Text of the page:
However, with my limited time in a given week to go forth to current cinema I must admit I was also intrigued by something else that would often be categorized as a horror-movie-monster-story (as Kawin would call it, based on that article cited above), Rampage (Brad Payton), but that’s because of my mutual affection for both the silliness of giant-beast-tales (what I call “creature features,” as a subset of fantasy because their “science” is something along the lines of what Trump EPA administrators would consider valid) and the appealing-on-screen-presence of Dwayne “The Rock” Johnson; but having just seen him in Jumanji: Welcome to the Jungle (Jake Kasdan, 2017; mentioned, not really reviewed, in our April 5, 2018 posting) plus I was aware (thanks to my friend Barry Caine) of David Ehrlich's scathing dismissal (but still fun to read) of Rampage I fortunately allowed curiosity to lead me instead to A Quiet Place so I’ll lead you, to finish off this review, to my final Musical Metaphor, Carole King’s “A Quiet Place to Live”* (from her 1973 Fantasy album) at https://www.youtube.com/watch?v=nEbXCtE6tMs with its lyrics about what the Abbotts wistfully dream of whenever they can take their minds off stalking monsters: “All I want is a quiet place to live Where I can enjoy the fruits of my labor Read the paper [no longer published in ... Place, although somehow power and water supplies remain stable] And [be able] to cry out loud [because these parents must constantly worry] What will become of us What about the children […] What will the answer be.” One answer you can count on is more cinematic commentary from Two Guys in the Dark so we hope to see you again soon, wherever you may find us in the world, even Beirut.
*I could have used Neil Young’s “Harvest Moon” in honor of the love these besieged parents maintain for each other despite constant crises, in that Evelyn and Lee dance to it at one point each sharing an earbud; however, you can always find that song at the end of any Two Guys posting by scrolling to the end where I keep it in ongoing tribute to Nina, my own loving wife of so many years.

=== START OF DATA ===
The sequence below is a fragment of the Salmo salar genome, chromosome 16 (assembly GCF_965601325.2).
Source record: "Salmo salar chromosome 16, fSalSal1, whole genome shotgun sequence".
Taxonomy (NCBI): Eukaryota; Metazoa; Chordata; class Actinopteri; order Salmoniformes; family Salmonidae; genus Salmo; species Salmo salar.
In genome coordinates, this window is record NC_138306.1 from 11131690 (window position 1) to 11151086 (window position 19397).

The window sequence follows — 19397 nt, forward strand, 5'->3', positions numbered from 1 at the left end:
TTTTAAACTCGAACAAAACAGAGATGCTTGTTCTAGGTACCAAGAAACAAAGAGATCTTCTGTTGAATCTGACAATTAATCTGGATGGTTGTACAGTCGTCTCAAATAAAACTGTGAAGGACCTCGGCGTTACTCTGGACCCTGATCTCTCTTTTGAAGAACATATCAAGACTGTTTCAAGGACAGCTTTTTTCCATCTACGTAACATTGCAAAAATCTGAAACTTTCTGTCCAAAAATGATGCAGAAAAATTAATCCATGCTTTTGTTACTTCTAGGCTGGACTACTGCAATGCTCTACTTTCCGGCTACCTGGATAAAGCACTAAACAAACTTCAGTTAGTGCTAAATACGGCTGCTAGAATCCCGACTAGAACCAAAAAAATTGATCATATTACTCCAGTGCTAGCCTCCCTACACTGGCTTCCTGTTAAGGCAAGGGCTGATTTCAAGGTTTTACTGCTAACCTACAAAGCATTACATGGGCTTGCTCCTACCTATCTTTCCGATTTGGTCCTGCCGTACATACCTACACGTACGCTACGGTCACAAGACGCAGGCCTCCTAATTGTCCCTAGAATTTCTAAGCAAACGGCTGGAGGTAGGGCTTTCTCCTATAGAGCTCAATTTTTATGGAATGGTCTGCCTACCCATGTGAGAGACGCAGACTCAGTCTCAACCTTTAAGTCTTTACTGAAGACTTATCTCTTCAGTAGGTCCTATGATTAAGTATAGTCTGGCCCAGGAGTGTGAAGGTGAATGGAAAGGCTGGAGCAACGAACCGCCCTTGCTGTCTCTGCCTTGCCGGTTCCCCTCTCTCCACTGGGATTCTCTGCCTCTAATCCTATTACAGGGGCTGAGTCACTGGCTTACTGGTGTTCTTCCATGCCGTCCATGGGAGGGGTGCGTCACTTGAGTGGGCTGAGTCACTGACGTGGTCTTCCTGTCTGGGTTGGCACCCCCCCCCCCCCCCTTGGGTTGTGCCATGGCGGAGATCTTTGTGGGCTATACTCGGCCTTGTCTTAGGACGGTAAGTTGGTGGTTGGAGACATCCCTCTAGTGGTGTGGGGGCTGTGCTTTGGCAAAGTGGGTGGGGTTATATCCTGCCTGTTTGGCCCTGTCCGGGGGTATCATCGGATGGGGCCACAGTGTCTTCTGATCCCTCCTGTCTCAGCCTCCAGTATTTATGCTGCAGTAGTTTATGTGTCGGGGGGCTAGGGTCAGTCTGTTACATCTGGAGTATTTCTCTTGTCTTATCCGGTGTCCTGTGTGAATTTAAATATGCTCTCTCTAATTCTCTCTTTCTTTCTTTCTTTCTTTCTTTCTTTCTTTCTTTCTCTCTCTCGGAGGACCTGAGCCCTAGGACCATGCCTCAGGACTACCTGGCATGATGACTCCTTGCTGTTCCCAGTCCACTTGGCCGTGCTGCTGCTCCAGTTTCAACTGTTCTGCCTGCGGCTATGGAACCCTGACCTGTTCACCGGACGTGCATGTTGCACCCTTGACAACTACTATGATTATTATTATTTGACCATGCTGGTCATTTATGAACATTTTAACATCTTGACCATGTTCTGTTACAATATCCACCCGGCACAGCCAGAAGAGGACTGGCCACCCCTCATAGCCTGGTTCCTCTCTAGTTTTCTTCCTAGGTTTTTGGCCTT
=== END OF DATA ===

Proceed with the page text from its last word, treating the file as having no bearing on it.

Related Links Which You Might Find Interesting:
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Here’s more information about Beirut:
https://www.youtube.com/watch?v=fLf8xEu6K_c (12:30 interview with director Brad Anderson, screenwriter/co-producer Tony Gilroy, co-producer Mike Weber, actor John Hamm, and a few others who don’t say anything—audio quality’s not great but listen carefully and you can hear it all)
Here’s more information about A Quiet Place:
https://tickets.aquietplacemovie.com (seems to come up with local theater options)
https://www.youtube.com/watch?v=_U-vdHI6D_s (8:50 video on 32 things you missed in this movie plus the origin of the creatures)
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By the way, if you’re ever at The Hotel California knock on my door—but you know what the check out policy is so be prepared to stay for awhile. Ken
P.S. Just to show that I haven’t fully flushed Texas out of my system here’s an alternative destination for you, Home in a Texas Bar, with Gary P. Nunn and Jerry Jeff Walker. But wherever the rest of my body may be my heart’s always with my longtime-companion, lover, and wife, Nina Kindblad, so here’s our favorite shared song—Neil Young’s "Harvest Moon"
—from the performance we saw at the Desert Trip concerts in Indio, CA on October 15, 2016 (as a full moon was rising over the stadium) because “I’m still in love with you,” my dearest, a never-changing-reality even as the moon waxes and wanes over the months/years to come.